The Goldwater nomination marks a new departure in American politics. For the first time, a Presidential candidate lends focus to the conservative and reactionary forces in both parties. Goldwater is basically the candidate of the well-connected bureaucrat of the Mitchell Newburgh type—a type that defends the interests of the small and medium-sized businessmen and of corporate executives on the make. Southern white citizens councils and the nouveau riche who owe their wealth principally to tax and regulatory policies and defense contracts readily identify with this type. Together, they form Goldwater’s narrow if tightly organized power base.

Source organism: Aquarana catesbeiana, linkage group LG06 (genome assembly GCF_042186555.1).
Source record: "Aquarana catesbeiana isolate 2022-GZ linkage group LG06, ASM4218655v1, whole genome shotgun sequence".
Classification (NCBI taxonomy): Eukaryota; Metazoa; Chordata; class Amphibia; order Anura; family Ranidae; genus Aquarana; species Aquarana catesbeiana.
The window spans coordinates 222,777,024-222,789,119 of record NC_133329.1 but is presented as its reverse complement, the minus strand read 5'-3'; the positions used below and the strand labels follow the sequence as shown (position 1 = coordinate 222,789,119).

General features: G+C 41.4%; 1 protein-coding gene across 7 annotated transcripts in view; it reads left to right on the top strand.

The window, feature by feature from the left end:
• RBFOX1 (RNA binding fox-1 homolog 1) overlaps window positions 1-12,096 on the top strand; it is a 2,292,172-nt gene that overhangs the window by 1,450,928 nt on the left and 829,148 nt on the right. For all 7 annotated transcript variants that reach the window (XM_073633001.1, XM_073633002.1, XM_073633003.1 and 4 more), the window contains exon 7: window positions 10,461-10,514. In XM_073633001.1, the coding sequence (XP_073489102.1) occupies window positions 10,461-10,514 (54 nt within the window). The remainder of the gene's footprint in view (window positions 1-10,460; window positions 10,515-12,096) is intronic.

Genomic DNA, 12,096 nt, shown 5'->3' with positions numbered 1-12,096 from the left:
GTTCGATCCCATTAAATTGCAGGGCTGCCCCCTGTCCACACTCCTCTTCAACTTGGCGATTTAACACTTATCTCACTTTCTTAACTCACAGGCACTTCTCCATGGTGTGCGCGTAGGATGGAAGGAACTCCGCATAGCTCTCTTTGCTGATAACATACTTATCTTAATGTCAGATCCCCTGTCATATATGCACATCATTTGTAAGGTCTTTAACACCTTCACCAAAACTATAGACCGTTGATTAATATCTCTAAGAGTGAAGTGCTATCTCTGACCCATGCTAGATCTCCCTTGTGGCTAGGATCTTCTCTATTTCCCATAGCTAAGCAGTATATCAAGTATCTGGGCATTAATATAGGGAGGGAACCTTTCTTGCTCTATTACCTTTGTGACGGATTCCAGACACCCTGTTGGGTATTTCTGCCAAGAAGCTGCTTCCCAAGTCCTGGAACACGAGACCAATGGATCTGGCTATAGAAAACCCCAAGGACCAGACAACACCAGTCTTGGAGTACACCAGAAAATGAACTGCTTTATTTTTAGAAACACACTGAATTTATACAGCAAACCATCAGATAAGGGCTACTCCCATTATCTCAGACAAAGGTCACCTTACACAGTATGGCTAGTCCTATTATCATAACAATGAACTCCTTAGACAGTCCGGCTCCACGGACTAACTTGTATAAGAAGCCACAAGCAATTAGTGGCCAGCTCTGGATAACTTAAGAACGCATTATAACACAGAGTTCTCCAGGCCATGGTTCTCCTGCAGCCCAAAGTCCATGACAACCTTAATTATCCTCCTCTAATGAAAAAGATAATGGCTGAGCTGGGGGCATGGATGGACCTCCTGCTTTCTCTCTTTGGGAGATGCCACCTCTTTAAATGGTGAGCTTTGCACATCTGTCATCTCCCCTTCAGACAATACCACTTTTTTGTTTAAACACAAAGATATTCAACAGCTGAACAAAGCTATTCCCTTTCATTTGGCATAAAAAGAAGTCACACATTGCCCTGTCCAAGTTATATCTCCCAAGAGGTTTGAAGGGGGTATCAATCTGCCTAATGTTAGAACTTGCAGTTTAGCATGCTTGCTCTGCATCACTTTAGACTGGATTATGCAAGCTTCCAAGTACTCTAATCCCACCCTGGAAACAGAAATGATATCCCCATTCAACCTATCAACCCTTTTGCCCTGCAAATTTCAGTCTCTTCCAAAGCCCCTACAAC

However, while Goldwater is their candidate, he cannot be their President. Once in the White House, he would be compelled to broaden his base. His upstate regulars, Southern Democrats, and reactionary Democratic machines—such as the one in his home state—will not suffice for him to govern. He would need the support of at leas...
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